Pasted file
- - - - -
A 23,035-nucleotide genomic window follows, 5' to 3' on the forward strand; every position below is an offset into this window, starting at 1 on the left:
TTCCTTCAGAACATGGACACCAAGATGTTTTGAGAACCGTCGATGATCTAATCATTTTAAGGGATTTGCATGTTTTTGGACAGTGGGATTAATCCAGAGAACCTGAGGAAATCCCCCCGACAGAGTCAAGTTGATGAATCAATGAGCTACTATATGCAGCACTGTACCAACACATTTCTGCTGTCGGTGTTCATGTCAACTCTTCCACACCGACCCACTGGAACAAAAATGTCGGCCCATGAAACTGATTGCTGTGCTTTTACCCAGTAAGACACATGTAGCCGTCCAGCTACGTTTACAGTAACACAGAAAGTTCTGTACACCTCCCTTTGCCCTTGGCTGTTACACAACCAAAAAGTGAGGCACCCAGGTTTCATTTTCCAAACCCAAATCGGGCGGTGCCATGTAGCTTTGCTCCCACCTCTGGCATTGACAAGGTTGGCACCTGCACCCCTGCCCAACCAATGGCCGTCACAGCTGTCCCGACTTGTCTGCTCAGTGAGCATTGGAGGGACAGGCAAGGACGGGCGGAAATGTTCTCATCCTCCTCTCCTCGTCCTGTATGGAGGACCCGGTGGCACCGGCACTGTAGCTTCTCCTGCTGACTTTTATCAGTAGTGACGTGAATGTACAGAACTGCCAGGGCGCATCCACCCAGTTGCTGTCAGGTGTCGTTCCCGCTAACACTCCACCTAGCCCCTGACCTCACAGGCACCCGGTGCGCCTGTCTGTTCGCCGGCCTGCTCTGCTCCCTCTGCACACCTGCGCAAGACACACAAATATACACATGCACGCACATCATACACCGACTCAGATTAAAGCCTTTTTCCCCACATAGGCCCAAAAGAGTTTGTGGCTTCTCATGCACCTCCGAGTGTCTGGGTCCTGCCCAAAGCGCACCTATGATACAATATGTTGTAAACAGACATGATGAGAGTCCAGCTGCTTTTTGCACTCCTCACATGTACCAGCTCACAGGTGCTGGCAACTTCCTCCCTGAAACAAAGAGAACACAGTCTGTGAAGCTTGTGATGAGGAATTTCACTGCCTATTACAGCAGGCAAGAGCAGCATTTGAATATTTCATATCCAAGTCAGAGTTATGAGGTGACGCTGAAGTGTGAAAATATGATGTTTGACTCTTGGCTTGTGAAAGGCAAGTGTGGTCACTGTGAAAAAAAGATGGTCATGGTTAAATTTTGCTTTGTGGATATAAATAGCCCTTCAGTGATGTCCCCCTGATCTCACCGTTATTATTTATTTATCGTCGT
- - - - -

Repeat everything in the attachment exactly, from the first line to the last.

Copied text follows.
A 23,035-nucleotide genomic window follows, 5' to 3' on the forward strand; every position below is an offset into this window, starting at 1 on the left:
TTCCTTCAGAACATGGACACCAAGATGTTTTGAGAACCGTCGATGATCTAATCATTTTAAGGGATTTGCATGTTTTTGGACAGTGGGATTAATCCAGAGAACCTGAGGAAATCCCCCCGACAGAGTCAAGTTGATGAATCAATGAGCTACTATATGCAGCACTGTACCAACACATTTCTGCTGTCGGTGTTCATGTCAACTCTTCCACACCGACCCACTGGAACAAAAATGTCGGCCCATGAAACTGATTGCTGTGCTTTTACCCAGTAAGACACATGTAGCCGTCCAGCTACGTTTACAGTAACACAGAAAGTTCTGTACACCTCCCTTTGCCCTTGGCTGTTACACAACCAAAAAGTGAGGCACCCAGGTTTCATTTTCCAAACCCAAATCGGGCGGTGCCATGTAGCTTTGCTCCCACCTCTGGCATTGACAAGGTTGGCACCTGCACCCCTGCCCAACCAATGGCCGTCACAGCTGTCCCGACTTGTCTGCTCAGTGAGCATTGGAGGGACAGGCAAGGACGGGCGGAAATGTTCTCATCCTCCTCTCCTCGTCCTGTATGGAGGACCCGGTGGCACCGGCACTGTAGCTTCTCCTGCTGACTTTTATCAGTAGTGACGTGAATGTACAGAACTGCCAGGGCGCATCCACCCAGTTGCTGTCAGGTGTCGTTCCCGCTAACACTCCACCTAGCCCCTGACCTCACAGGCACCCGGTGCGCCTGTCTGTTCGCCGGCCTGCTCTGCTCCCTCTGCACACCTGCGCAAGACACACAAATATACACATGCACGCACATCATACACCGACTCAGATTAAAGCCTTTTTCCCCACATAGGCCCAAAAGAGTTTGTGGCTTCTCATGCACCTCCGAGTGTCTGGGTCCTGCCCAAAGCGCACCTATGATACAATATGTTGTAAACAGACATGATGAGAGTCCAGCTGCTTTTTGCACTCCTCACATGTACCAGCTCACAGGTGCTGGCAACTTCCTCCCTGAAACAAAGAGAACACAGTCTGTGAAGCTTGTGATGAGGAATTTCACTGCCTATTACAGCAGGCAAGAGCAGCATTTGAATATTTCATATCCAAGTCAGAGTTATGAGGTGACGCTGAAGTGTGAAAATATGATGTTTGACTCTTGGCTTGTGAAAGGCAAGTGTGGTCACTGTGAAAAAAAGATGGTCATGGTTAAATTTTGCTTTGTGGATATAAATAGCCCTTCAGTGATGTCCCCCTGATCTCACCGTTATTATTTATTTATCGTCGT